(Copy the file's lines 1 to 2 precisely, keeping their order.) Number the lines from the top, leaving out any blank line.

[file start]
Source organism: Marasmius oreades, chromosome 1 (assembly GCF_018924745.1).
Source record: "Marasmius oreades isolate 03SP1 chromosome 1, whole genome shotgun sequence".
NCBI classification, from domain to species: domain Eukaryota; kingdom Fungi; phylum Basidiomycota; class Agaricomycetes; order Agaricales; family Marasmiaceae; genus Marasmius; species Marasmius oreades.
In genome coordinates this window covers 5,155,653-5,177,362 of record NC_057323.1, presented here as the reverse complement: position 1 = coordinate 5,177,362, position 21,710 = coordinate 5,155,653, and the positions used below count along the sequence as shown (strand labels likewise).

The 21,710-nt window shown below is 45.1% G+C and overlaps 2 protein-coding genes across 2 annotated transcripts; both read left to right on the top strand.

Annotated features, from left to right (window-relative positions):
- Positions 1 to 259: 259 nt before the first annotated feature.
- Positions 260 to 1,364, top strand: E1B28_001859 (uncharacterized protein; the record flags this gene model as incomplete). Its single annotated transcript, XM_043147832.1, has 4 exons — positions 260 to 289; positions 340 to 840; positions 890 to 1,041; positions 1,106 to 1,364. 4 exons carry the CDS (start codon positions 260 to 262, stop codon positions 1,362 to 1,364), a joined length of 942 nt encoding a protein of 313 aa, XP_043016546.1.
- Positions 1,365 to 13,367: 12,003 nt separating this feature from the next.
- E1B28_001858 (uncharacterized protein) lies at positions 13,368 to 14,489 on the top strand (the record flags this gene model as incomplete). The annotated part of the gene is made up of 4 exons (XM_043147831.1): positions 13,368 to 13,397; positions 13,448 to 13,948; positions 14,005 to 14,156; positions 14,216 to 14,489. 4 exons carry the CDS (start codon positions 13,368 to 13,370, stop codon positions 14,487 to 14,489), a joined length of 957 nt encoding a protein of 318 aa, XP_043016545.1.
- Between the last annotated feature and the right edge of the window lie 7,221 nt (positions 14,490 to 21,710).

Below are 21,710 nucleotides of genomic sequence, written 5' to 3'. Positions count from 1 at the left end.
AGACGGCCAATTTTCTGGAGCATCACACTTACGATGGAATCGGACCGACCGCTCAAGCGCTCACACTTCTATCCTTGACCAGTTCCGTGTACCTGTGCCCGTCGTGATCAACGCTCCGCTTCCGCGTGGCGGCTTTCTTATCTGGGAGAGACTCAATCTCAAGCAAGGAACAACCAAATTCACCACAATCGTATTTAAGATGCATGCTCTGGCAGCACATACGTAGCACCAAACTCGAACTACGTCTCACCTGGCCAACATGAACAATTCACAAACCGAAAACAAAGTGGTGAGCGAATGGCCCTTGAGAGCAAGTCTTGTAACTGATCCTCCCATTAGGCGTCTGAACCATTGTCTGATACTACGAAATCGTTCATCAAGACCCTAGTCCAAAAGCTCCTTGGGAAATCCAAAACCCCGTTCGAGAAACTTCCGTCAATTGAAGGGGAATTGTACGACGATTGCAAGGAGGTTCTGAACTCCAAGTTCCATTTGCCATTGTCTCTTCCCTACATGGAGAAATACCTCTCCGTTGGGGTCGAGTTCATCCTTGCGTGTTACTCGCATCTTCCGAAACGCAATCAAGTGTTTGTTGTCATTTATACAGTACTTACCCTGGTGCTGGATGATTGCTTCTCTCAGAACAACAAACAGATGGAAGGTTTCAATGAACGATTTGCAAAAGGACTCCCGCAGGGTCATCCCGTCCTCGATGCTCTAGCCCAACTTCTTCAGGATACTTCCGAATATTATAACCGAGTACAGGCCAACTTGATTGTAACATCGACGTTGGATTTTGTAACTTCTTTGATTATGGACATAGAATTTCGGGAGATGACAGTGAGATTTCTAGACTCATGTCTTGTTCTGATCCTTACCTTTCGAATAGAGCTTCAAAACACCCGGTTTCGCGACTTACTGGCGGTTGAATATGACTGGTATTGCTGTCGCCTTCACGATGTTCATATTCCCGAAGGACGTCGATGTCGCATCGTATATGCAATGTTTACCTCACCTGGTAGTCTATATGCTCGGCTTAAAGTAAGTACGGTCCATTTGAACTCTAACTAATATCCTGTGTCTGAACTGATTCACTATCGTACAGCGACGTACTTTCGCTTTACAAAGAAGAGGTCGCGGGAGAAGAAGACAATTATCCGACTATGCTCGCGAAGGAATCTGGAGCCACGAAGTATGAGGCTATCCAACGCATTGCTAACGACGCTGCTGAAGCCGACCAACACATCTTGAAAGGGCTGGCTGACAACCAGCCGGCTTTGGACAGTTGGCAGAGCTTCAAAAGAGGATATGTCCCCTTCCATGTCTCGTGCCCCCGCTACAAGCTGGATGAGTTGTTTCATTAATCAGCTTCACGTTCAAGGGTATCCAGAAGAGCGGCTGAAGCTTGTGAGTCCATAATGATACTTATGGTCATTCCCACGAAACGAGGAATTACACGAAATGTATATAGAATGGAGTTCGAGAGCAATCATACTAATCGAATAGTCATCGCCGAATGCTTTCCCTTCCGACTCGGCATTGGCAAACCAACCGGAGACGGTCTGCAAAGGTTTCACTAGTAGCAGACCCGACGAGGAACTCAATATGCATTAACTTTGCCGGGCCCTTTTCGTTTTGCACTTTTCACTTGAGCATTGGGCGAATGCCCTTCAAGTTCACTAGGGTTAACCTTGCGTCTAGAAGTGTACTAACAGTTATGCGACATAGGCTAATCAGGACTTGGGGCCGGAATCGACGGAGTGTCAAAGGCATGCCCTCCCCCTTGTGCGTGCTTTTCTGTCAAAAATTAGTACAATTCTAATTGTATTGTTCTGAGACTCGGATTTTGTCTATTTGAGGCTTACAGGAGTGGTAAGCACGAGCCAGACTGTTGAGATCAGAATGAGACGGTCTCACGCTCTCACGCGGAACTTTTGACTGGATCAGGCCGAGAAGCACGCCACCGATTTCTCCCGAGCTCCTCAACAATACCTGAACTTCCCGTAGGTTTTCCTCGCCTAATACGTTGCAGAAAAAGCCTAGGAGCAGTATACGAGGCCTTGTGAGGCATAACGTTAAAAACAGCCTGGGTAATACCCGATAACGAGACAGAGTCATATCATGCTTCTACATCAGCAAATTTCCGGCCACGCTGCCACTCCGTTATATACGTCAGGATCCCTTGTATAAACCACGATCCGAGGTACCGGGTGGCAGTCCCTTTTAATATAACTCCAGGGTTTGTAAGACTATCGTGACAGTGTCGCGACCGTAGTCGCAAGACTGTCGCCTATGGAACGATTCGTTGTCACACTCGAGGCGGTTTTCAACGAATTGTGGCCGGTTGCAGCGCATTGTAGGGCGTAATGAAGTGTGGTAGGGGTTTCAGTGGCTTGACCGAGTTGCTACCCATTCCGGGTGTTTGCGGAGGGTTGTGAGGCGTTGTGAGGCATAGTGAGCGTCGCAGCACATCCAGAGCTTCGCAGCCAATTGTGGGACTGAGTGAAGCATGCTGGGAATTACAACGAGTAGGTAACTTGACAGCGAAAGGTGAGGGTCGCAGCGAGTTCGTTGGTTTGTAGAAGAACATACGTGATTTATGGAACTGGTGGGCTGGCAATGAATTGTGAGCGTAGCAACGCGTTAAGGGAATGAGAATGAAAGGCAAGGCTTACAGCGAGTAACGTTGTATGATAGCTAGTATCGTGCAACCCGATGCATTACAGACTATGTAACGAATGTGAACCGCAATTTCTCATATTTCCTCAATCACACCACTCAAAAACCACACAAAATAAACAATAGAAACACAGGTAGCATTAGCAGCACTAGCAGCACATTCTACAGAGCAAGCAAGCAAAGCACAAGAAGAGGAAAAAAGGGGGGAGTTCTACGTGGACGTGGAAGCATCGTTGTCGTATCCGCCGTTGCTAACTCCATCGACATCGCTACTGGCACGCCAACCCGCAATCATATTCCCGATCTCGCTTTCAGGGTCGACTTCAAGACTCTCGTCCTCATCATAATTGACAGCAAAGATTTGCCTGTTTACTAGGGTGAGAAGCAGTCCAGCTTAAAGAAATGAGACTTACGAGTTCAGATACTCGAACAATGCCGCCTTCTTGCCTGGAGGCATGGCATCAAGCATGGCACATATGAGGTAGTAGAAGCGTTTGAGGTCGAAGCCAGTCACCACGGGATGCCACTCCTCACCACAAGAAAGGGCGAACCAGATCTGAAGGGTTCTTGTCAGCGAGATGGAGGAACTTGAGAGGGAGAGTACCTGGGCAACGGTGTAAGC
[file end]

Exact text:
Source organism: Marasmius oreades, chromosome 1 (assembly GCF_018924745.1).
Source record: "Marasmius oreades isolate 03SP1 chromosome 1, whole genome shotgun sequence".